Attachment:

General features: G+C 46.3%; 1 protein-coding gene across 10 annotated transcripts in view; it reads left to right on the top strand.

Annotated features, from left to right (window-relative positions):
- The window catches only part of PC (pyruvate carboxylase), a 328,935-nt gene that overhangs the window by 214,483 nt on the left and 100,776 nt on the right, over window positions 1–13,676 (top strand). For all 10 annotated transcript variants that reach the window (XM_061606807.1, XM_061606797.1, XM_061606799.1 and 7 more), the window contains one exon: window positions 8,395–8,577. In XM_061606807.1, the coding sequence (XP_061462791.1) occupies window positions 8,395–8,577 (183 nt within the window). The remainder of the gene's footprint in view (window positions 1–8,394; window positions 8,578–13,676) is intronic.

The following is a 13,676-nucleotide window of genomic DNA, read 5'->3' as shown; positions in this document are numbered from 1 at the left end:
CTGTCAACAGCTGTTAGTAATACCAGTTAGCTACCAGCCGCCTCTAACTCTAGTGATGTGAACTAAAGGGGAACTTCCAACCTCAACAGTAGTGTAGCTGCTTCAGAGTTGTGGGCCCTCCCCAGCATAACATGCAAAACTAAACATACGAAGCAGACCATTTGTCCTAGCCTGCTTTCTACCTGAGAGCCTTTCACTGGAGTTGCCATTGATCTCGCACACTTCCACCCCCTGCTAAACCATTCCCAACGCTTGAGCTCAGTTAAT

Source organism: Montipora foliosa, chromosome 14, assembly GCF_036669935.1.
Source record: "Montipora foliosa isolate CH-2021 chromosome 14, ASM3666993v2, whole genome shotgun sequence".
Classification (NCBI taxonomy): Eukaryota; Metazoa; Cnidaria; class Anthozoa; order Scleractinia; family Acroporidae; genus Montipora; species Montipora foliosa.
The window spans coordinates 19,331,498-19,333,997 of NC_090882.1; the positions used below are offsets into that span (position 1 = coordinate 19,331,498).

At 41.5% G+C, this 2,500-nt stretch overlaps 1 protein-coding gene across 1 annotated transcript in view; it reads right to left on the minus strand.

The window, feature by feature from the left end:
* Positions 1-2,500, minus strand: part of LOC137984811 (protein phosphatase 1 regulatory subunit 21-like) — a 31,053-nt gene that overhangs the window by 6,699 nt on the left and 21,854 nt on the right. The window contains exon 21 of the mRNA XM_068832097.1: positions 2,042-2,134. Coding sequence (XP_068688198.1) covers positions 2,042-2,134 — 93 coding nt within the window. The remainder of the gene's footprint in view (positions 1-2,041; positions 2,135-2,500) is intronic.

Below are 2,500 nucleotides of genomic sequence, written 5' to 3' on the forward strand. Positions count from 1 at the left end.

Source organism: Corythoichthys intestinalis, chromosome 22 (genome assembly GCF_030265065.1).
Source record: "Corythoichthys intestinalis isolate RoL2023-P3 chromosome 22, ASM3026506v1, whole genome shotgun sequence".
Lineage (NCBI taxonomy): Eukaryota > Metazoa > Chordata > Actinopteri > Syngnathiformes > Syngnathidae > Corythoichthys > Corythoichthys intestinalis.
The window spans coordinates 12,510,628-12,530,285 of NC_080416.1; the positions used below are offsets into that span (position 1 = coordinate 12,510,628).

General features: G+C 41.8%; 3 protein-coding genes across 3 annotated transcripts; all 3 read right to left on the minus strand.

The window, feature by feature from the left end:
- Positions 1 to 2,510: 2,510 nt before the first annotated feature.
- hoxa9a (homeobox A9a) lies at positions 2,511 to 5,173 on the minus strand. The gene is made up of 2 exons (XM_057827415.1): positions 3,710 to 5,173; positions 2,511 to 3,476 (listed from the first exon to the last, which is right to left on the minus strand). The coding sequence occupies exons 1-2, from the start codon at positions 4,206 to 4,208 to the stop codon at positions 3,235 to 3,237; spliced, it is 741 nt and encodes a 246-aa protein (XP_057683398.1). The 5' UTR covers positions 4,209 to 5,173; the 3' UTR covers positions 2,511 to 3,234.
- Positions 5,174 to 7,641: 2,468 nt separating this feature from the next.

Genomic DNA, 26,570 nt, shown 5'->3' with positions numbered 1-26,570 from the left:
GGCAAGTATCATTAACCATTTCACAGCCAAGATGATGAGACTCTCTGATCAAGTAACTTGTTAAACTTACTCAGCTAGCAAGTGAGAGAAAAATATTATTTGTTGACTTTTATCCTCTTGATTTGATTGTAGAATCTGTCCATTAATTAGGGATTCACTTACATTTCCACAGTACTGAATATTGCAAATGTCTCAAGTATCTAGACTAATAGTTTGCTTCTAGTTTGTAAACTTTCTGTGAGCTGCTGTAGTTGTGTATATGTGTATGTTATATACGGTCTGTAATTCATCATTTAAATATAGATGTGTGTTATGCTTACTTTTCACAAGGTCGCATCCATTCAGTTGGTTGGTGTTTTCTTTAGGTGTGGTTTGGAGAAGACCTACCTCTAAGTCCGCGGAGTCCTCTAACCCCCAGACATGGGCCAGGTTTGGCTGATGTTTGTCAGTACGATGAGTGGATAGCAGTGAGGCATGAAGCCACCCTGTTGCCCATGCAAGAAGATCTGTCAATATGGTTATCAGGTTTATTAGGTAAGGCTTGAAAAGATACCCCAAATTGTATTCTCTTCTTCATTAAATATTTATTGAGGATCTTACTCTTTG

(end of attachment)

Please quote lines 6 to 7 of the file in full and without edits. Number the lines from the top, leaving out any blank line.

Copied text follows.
Source organism: Montipora foliosa, chromosome 14, assembly GCF_036669935.1.
Source record: "Montipora foliosa isolate CH-2021 chromosome 14, ASM3666993v2, whole genome shotgun sequence".